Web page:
Pronounced: ( bye-j’yo )


How to Say Baijiu Like a Pro

A non-Chinese-speaker's guide to spelling and pronouncing "baijiu"
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Not long ago someone reached out to me to inquire as to the proper spelling of baijiu. She had been researching the subject and had seen some people write “baijiu” (with two is) and others who wrote “baiju” (with only the initial i). Which was correct? she asked. Or was it a case like “whiskey” versus “whisky,” where the spelling variations are regional?

Luckily, this is a question with a definitive answer.

Much has been written on this site about baijiu—its production, history, consumption, and various applications—but all from a more nuanced, substantive perspective. Hardly any digital ink has been spilled covering superficial aspects, in this case how one correctly read and pronounce the word baijiu.

Why is this important? Using proper pronunciation makes one seem well informed, or at it least avoids the impression of ignorance in the presence of drinkers who know better. Moreover, having one’s basics down also advances the cause of baijiu. With a category so poorly understood, and plagued by misinformation, why throw additional confusion into the mix?

When we discuss baijiu we are talking about a broad category of traditionally made Chinese grain spirits. For the first half millennium or so of these drinks’ existence, they were known as shaojiu 烧酒, literally “burnt alcohol.” If you are familiar with other East Asian spirits, like Korean soju and Japanese shochu, you’ll note the similarity. Same word, different languages.

Baiju Santhoosh, beloved Indian actor, is whom you will most likely discover when Googling "baiju".
Wikimedia Commons

Baijiu 白酒 was the name the Chinese government gave to this category in the 1950s, when it made the first comprehensive attempt to study and enumerate the differences between various regional styles of Chinese spirits. It literally means white (bai) alcohol (jiu). At various times in history, certain Chinese drinks have borne the name baijiu, most of them non-distilled rice-based beverages, but as of mid-century it meant one, very specific thing: Chinese grain spirits.

Another pertinent thing happened in the 1950s, the government overhauled the romanization of the Mandarin Chinese language with a system called pinyin. Up to this point the dominant romanization scheme was one called Wade-Giles, and place names were written according to the old colonial postal maps. This is why Peking became Beijing, Chungking became Chongqing, and Szechwan became Sichuan. In Wade-Giles 白酒 was written “bai-chiew,” which became “baijiu” in pinyin. (Baijiu aficionados will also note that the distillery贵州茅台 Guizhou Maotai is confusingly branded in the antiquated spelling Kweichow Moutai. Ditto 金門高粱 Jinmen Gaoliang/Kinmen Kaoliang.)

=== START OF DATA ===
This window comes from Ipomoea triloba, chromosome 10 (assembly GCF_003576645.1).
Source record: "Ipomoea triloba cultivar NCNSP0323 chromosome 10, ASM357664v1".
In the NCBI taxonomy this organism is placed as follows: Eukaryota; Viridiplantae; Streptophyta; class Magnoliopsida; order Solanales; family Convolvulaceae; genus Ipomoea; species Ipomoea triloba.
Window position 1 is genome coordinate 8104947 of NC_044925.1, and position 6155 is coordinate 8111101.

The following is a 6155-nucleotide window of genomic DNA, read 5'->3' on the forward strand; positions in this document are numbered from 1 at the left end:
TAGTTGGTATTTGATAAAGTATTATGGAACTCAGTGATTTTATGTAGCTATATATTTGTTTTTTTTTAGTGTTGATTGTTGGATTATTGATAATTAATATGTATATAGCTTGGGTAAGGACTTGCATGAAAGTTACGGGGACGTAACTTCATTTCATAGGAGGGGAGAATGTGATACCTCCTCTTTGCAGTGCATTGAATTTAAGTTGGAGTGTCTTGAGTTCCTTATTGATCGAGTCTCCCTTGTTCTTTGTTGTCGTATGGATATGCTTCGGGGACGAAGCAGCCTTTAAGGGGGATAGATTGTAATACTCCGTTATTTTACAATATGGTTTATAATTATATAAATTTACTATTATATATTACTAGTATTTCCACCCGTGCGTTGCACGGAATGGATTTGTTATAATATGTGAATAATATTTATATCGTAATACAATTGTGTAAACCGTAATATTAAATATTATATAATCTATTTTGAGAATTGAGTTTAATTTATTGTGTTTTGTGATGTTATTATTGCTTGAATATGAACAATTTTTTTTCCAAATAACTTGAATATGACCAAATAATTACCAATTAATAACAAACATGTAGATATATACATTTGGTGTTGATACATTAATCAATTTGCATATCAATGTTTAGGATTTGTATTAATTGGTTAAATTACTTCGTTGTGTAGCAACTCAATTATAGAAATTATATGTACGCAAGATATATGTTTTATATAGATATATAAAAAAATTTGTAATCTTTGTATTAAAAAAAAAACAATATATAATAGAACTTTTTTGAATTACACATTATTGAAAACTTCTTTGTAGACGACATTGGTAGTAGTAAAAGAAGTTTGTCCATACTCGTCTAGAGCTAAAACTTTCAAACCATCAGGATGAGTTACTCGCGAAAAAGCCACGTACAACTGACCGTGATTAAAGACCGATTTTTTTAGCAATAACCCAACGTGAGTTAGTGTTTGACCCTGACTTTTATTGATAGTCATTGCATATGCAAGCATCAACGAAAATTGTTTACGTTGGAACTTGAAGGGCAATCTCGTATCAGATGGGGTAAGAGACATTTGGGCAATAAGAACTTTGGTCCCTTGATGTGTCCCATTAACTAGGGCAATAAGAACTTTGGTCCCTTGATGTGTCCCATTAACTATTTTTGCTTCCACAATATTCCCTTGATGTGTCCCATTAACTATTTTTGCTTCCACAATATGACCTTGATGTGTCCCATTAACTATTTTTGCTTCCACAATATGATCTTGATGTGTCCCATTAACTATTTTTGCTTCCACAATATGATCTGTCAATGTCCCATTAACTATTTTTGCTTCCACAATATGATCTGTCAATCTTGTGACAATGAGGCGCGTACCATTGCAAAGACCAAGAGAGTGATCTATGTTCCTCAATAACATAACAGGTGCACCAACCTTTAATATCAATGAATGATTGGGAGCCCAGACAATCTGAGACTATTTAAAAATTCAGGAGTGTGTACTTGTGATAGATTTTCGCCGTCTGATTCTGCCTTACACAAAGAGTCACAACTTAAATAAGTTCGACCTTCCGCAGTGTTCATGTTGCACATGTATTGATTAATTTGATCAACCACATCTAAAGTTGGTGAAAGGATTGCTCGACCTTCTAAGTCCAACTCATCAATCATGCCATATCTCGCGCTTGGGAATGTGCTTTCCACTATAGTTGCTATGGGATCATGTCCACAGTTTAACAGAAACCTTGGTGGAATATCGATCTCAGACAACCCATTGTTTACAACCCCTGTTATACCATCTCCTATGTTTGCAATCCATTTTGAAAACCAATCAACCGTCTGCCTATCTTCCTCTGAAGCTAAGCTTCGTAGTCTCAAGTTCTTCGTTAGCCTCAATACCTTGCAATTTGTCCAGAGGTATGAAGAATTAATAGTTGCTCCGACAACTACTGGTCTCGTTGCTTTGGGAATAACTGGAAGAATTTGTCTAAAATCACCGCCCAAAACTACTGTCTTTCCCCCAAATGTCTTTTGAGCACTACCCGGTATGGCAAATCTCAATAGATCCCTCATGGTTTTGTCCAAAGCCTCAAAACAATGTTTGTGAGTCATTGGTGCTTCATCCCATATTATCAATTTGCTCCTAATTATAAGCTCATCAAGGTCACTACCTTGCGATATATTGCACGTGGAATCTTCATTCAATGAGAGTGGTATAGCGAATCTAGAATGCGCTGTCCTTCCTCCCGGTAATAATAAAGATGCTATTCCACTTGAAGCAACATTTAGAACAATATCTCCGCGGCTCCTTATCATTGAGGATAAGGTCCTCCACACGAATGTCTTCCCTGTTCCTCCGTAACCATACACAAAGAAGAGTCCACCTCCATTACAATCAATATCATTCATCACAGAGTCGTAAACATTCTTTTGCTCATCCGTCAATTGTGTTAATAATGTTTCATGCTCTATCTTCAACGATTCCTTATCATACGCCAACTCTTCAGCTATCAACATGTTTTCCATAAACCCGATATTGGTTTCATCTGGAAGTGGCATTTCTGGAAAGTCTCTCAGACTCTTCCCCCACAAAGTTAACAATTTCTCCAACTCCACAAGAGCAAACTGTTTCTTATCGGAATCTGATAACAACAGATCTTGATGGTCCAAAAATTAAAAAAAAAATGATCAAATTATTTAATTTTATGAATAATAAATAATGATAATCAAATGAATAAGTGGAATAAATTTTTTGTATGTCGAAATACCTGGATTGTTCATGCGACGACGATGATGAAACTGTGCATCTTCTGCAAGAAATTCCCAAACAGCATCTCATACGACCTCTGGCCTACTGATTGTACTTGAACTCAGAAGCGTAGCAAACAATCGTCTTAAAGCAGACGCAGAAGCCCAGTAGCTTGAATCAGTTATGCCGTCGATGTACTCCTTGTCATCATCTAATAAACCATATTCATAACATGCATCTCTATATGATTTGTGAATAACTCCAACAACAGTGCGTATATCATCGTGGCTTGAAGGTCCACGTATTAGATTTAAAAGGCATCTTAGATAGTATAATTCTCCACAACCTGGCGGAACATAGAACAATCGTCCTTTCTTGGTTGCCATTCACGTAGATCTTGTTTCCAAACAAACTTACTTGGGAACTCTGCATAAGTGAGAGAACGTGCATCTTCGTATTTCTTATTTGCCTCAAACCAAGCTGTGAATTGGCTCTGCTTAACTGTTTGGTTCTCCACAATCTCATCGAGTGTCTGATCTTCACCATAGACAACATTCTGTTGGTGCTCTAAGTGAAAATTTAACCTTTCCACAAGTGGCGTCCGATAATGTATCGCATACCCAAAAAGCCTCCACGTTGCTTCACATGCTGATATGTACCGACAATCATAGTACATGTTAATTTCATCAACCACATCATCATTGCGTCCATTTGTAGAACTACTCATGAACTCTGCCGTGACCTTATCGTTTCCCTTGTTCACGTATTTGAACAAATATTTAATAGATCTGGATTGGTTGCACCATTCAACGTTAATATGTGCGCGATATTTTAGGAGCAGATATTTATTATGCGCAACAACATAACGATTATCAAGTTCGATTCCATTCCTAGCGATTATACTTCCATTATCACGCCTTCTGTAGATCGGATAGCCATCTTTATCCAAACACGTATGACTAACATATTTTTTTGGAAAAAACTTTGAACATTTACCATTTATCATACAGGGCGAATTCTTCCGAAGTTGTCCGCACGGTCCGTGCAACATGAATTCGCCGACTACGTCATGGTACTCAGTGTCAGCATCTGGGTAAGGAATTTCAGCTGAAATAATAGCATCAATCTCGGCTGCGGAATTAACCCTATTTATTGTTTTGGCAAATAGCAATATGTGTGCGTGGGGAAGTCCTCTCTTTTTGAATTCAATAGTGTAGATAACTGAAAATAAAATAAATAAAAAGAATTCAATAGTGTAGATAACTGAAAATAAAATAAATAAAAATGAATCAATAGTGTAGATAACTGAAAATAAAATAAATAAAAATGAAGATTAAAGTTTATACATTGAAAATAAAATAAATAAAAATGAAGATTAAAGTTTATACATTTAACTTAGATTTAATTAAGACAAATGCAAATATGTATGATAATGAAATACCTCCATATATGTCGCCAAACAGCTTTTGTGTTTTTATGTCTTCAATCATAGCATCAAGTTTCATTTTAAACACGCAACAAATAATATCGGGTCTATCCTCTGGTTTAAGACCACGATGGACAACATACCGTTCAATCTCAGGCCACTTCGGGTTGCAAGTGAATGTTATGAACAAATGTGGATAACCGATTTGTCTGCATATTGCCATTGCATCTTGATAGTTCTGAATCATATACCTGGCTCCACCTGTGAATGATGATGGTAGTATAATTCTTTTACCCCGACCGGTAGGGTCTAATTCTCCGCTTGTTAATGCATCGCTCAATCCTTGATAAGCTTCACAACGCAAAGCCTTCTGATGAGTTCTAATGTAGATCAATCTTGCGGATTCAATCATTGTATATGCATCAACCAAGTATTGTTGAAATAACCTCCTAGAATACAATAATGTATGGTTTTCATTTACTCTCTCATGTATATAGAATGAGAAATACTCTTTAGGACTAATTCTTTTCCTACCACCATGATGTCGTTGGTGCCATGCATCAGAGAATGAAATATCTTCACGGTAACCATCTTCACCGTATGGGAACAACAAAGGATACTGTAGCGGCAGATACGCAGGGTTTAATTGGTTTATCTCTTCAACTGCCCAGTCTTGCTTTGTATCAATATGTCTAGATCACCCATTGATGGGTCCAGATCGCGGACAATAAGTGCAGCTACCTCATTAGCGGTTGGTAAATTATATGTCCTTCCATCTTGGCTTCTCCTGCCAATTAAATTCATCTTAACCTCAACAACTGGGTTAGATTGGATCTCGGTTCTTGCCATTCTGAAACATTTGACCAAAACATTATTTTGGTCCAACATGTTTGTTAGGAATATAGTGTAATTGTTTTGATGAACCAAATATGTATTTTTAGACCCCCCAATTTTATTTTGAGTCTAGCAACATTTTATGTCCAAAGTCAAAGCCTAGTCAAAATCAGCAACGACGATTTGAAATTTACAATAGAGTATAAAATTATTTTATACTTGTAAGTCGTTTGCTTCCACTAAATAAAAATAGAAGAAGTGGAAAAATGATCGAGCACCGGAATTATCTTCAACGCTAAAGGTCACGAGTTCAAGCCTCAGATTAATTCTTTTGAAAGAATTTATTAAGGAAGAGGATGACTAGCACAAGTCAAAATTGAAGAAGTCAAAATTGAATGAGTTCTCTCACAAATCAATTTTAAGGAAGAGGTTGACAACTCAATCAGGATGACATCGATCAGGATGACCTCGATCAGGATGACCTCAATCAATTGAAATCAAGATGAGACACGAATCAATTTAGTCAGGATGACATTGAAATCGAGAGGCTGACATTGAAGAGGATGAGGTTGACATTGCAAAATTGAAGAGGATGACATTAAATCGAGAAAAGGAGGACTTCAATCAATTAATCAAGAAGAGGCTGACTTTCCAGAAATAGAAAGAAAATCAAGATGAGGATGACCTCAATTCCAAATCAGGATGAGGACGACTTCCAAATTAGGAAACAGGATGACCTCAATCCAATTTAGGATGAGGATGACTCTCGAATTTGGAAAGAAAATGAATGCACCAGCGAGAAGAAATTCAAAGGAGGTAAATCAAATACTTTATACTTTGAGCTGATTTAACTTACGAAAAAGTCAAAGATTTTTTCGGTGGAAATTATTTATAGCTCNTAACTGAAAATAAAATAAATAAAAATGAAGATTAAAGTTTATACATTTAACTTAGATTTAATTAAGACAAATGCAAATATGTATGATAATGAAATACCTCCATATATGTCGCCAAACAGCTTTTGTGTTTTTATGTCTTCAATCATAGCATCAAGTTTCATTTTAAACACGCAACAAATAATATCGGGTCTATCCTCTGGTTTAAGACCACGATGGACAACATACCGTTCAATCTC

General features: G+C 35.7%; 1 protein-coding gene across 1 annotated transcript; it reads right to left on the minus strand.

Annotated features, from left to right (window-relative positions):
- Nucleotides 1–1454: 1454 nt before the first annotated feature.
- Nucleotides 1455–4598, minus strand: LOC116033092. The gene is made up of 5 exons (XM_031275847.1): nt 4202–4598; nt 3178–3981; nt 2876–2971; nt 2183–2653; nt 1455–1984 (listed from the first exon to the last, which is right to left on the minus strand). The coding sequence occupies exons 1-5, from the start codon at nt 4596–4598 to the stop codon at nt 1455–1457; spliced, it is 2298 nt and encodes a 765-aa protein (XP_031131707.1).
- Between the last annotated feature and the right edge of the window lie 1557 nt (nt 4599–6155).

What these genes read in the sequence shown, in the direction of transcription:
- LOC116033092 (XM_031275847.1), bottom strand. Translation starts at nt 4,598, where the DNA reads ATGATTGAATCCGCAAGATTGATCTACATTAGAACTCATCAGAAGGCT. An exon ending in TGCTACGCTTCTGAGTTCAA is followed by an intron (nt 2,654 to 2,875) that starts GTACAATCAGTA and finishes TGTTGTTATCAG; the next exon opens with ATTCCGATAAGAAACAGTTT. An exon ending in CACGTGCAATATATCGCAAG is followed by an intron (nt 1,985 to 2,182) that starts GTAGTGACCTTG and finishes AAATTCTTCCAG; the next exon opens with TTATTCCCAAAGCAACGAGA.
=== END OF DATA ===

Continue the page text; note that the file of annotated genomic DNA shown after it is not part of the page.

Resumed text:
Confused yet? I hope not, because there’s another wrinkle.

Pinyin is phonetic (hurray!), but its sounds don’t neatly correspond to any Western language (boo!). If you know pinyin, you would know that the pinyin xi, as in President Xi, is pronounced like the “shee” in banshee. And you would know that the zhou in Hangzhou is pronounced like the English name Joe. Most importantly for our purposes, you would know that the jiu in baijiu is pronounced like “Gio” in the Italian name Giovanni.

Literally, "white spirits".

The aural dissonance between the way baijiu is pronounced in Chinese and the way the average English-speaker reads it in their head adds to confusion. Most people see that jiu ends a u and assumes it should be said “joo.” Thus the uninitiated say “bai-joo” instead of what they should be saying, “bai-j’yo”. And if you don’t speak Chinese, it’s easy to get your spelling wrong and phonetically translate the mispronunciation as “baiju.”

Sadly, baiju is not an acceptable substitute for baijiu. English is a wooly mutt of a language, with great regional variance in spelling. Whiskey is as acceptable as whisky, depending on where you stand on a map. But pinyin is rigid and inflexible: It offers only one correct rendering. And writing “baiju” for Chinese grain spirits is as incorrect as writing “wisky” for Western grain spirits.

So the next time you say baijiu out loud, spare a thought for Giovanni and say “bai-GIO”. And remember that baijiu has two is, hugging that j tight as a regular at a California dispensary. Ganbei (pronounced “gahn-bay”)!

Drink Baijiu moderator pic

Derek Sandhaus

The Bai-ologist

Derek Sandhaus is the educational director of Ming River Baijiu. He is the author of several books about China, including Baijiu: The Essential Guide to Chinese Spirits and the award-winning Drunk in China: Baijiu and the World’s Oldest Drinking Culture. He currently lives with his wife and dog in Washington, D.C.